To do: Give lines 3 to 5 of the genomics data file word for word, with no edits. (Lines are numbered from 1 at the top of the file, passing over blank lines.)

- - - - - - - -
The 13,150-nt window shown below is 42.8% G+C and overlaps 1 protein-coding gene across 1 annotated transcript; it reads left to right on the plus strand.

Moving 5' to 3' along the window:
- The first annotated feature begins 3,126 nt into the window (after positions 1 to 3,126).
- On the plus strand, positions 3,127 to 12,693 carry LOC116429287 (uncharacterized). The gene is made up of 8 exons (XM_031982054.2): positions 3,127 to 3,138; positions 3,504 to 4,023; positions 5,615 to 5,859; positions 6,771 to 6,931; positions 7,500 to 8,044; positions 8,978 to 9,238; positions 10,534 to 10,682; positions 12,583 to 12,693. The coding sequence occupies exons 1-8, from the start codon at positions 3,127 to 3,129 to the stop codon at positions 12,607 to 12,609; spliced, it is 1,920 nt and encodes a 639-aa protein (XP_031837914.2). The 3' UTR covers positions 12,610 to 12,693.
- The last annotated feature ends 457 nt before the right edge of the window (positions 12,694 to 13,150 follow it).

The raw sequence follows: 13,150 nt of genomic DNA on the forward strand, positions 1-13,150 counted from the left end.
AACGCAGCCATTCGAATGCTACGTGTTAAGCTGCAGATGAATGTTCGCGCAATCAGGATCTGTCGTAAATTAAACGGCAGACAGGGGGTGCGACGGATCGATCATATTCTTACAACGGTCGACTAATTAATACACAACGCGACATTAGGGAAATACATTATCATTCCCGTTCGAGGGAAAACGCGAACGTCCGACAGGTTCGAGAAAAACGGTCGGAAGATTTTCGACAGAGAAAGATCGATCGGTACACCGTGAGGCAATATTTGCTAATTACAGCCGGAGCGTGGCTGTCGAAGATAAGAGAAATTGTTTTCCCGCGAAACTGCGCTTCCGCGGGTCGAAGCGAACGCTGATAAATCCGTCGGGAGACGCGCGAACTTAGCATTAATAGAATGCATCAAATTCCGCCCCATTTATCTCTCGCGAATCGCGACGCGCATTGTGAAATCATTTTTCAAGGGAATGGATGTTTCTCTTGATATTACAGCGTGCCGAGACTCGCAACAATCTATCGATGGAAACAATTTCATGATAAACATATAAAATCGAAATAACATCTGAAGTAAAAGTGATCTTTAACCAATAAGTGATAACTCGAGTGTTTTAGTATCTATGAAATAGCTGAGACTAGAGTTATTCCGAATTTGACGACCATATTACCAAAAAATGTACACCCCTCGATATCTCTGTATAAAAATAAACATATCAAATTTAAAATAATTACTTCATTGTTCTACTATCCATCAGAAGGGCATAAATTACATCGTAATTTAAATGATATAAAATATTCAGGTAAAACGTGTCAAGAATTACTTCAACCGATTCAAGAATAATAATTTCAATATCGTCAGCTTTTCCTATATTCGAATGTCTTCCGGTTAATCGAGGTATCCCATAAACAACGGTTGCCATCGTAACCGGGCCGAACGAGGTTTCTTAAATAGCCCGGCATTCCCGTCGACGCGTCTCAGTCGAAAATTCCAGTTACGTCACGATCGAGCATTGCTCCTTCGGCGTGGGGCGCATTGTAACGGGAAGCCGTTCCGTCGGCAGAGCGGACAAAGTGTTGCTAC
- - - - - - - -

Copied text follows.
- The first annotated feature begins 3,126 nt into the window (after positions 1 to 3,126).
- On the plus strand, positions 3,127 to 12,693 carry LOC116429287 (uncharacterized). The gene is made up of 8 exons (XM_031982054.2): positions 3,127 to 3,138; positions 3,504 to 4,023; positions 5,615 to 5,859; positions 6,771 to 6,931; positions 7,500 to 8,044; positions 8,978 to 9,238; positions 10,534 to 10,682; positions 12,583 to 12,693. The coding sequence occupies exons 1-8, from the start codon at positions 3,127 to 3,129 to the stop codon at positions 12,607 to 12,609; spliced, it is 1,920 nt and encodes a 639-aa protein (XP_031837914.2). The 3' UTR covers positions 12,610 to 12,693.
- The last annotated feature ends 457 nt before the right edge of the window (positions 12,694 to 13,150 follow it).